Scott Parker seems most likely to get the Fulham manager’s job, despite the former midfielder failing to arrest the club’s slide back towards the Championship. The run of fixtures he has faced offers some mitigation and, regardless, Sir Alex Ferguson assisted by Brian Clough would struggle to keep the Cottagers up while they insist on shooting themselves in the foot.
Manchester City, the Premier League’s most deadly attack, hardly needed a helping hand on Saturday lunchtime but Fulham, the division’s worst defence and most accommodating hosts, were happy to extend more than one.
To ensure the visitors felt at ease at Craven Cottage, Fulham offered up the ball in their own defensive third on five occasions in the first half. Timothy Fosu-Mensah was the first of the hosts to be so generous, playing a brainless square pass which was seized upon by Kevin de Bruyne before Bernardo Silva drilled home a fifth-minute opener.
12 – Fulham are the first English top-flight side to concede at least twice in 12 consecutive league games since Newcastle between May-October 1977 (14 games). Consistency. #FULMCI
— OptaJoe (@OptaJoe) March 30, 2019
Fulham continued to play into City’s hands, with the only surprise being that the champions took so long to notch their second. This time it was Joe Bryan’s brain fart which presented possession for goalscorer Silva. Again, Fulham had numbers back, but it took Sergio Aguero just three touches to break beyond Parker’s ropey rearguard and dink the ball over an equally-ropey Sergio Rico in goal.
Bryan’s poor distribution was the most glaring mistake, but his was preceded by Tom Cairney and Ryan Sessegnon passing both ball and buck. Cairney played it backwards to Bryan when he had time and space to make progress up the left flank. Ahead of him, Sessegnon had almost a whole City half that he refused to run into, and rather than turn City’s defence, Fulham skipper Cairney opted for a pass that reeked of the cowardice the Cottagers have shown all season.
Whether it be Parker, Claudio Ranieri, Slavisa Jokanovic or anyone else patrolling the touchline, a coach can only be blamed so far for such foolish mistakes. At the top level, a certain amount of individual technical and mental aptitude is expected, regardless of what shape or formation the collective takes. In Fulham’s case, no team in Europe’s top five leagues this season have committed more errors leading to the concession of a goal.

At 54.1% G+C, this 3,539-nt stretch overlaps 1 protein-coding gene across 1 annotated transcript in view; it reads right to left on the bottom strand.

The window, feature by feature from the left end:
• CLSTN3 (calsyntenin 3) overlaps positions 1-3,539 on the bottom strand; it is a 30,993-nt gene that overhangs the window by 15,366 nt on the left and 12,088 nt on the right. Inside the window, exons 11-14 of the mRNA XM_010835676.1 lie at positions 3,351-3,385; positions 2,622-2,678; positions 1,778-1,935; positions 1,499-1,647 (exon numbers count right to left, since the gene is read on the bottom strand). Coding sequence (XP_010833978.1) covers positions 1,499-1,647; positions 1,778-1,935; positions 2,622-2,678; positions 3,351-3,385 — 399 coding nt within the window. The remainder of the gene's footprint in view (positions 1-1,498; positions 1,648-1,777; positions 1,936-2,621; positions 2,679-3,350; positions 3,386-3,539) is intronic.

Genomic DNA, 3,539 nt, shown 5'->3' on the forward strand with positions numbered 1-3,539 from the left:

While Parker might be exasperated at his players’ proneness to mistakes, he can help minimise the effect of them. During the first half, it seemed like Fulham had been told to go toe-to-toe with City’s high press in the hope of playing through it. The absence of Aleksandar Mitrovic may have scuppered any plot to be more direct between back and front, but the Plan B was doomed to fail and played a part in City having the most attempts at goal of anyone in the first half of a Premier League game this season.
Someone, presumably Parker, got the message through at half-time because Fulham were far more risk averse in the second half. Long before then, though, the mission was one of damage limitation, which City’s wastefulness certainly aided.
Kyle Walker's efforts means that every single outfield player that started for Man City vs. Fulham managed at least one shot.
Total dominance. pic.twitter.com/BsPTLbKECX
— Squawka Football (@Squawka) March 30, 2019
The same is true of Fulham’s season. The Cottagers’ fate and an immediate return to the Championship seemed to be accepted before Parker took the reins, with the caretaker boss told not to spearhead a survival mission, rather “stabilise, grow and rediscover ourselves as a football club”. It’s a subjective goal, probably not one that can be achieved in a 10-game job interview, and certainly not in the month he has had at the helm during which time Fulham have faced the top two, Chelsea and Leicester.
The tests come a little easier in the coming six weeks when more tangible improvement will be expected from Parker’s players. The bar has been set so low that just taking a step forward without tripping over or aiming a gun at their own feet would be a positive start.